Engineered Log Jams
Engineered log jams are structures created in streams, rivers and floodplains designed to simulate the function of naturally occuring log jams. Due to logging practices, large 'key peices' of old growth trees with attached root wads are no longer common in rivers and streams. Log jams create forage and refuge opportunities for young and spawning salmon. While engineered log jams are temporary, they provdie habitat services, until riparian forests can grow the large trees to allow for natural formation of log jams.
- Pess et al 2011 provides evidence of higher salmonid concentrations associated with log jams.
- Maudlin & Coe 2011 provides observations of effects of ELJs on the South Fork Nooksack Floodplain
- It appears that we only have conceptual evidence that the observed concentration of fish at ELJ sites in increasing population size and viability.
- We have no specific examples where predictions about the effects of ELJ placement based on modelling or best professional judgement have been verified by monitoring floodplain structure over time.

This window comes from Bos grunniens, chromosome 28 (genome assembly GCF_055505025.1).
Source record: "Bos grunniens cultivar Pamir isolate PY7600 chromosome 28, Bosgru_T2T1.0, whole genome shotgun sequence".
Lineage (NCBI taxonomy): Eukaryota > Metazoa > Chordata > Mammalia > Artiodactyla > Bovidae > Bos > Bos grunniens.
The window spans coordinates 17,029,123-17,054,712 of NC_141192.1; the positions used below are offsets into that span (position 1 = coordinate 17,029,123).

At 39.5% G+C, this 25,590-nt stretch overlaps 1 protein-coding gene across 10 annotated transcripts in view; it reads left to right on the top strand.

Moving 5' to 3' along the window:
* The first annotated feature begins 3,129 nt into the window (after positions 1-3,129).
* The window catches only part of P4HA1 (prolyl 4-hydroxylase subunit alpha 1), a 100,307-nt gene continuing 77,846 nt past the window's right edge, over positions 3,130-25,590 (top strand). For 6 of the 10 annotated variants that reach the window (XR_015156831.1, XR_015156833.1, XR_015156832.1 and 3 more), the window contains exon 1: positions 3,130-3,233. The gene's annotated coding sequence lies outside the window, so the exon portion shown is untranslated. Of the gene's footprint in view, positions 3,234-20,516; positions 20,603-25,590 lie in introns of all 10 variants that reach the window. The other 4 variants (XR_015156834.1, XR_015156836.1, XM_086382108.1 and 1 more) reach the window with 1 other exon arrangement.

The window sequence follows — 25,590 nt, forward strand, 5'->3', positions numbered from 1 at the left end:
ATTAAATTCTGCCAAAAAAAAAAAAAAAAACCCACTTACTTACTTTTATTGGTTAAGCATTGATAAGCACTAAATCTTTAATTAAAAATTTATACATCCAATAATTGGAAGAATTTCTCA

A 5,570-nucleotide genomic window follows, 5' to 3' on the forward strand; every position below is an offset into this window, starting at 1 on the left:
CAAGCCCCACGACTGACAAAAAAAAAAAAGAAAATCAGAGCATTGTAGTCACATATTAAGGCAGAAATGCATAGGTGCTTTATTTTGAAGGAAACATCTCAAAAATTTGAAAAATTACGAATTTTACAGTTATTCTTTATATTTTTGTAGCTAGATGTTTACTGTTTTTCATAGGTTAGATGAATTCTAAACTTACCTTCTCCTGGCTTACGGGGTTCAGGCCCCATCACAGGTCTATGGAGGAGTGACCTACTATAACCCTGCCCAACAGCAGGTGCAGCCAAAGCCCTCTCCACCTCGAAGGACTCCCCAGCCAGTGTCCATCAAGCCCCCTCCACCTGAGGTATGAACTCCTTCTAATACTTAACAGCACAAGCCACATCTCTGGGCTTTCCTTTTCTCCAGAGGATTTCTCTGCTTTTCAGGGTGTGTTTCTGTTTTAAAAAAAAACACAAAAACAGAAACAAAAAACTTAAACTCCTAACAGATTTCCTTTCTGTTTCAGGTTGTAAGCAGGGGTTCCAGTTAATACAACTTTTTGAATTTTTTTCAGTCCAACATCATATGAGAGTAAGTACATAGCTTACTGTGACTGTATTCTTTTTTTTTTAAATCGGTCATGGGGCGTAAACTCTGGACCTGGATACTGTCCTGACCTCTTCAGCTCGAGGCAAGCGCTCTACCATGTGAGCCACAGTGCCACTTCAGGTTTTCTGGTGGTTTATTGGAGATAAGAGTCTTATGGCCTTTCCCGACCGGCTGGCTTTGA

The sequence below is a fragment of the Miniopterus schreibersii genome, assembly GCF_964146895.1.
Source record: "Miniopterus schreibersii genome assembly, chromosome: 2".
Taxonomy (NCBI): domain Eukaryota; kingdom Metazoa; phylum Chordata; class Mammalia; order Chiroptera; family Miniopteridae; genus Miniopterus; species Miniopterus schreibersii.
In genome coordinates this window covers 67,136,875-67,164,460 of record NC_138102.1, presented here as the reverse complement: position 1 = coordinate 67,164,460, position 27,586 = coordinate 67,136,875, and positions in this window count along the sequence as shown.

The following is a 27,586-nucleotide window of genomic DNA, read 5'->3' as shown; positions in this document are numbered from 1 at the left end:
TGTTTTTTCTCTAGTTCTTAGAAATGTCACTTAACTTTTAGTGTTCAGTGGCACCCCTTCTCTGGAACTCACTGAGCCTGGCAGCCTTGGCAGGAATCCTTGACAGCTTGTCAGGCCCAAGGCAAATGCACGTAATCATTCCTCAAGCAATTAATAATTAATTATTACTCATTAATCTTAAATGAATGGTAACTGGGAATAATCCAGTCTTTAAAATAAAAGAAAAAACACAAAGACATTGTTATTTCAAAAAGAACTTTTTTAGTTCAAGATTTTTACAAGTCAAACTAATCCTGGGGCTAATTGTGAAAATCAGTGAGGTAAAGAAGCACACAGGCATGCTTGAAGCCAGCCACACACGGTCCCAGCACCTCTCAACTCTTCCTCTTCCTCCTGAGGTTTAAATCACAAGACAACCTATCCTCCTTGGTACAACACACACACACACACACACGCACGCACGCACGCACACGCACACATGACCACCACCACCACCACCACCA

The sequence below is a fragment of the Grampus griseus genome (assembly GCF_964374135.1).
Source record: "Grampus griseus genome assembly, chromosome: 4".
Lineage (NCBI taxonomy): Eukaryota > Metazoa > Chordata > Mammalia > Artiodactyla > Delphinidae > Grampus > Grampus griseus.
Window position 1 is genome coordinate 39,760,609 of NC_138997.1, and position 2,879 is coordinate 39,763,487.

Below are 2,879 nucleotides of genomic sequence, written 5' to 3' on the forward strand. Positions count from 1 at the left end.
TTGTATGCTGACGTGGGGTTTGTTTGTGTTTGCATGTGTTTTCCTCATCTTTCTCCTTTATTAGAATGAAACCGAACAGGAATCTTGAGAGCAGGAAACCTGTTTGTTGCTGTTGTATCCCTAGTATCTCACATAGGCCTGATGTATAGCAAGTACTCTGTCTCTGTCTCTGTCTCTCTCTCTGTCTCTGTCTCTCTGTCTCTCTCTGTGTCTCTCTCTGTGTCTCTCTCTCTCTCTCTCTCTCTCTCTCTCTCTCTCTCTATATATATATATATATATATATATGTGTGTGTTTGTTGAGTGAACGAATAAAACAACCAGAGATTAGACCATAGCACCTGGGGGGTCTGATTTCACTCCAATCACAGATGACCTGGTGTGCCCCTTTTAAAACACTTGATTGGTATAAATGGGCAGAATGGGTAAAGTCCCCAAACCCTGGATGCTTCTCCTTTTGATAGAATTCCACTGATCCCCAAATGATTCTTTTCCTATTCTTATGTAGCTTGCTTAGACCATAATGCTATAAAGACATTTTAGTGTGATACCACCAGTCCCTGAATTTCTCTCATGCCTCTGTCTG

- A series of projects are being installed on the Lower North Fork Stillaguamish Floodplain
- Leonetti et al 2015 describes long term monitoring of wood jams in the Stillaguamish, showing a general decline in jams, only partly offset by ELJ construction.
- Collins & Montgomery 2002 proposes a strategic view of river wood restoration, including short term construction of ELJs.
- Larson's Reach Floodplain Restoration was a two phase project by the Lummi Nation that constructed a set of jams to attempt bed aggredation in the South Fork Nooksack Floodplain.
- Aldrich & DeVries 2015 describes a unusual wood installation effort that uses roughness to guide sedimentparticles of clay, silt, sand, gravel, or cobble, transported by water, are called sediment. routing and river migration.
- Natural Systems Design has been exploring log jam placement which effects river geomorphology, and published a summary of their thinking in Abbe et al 2018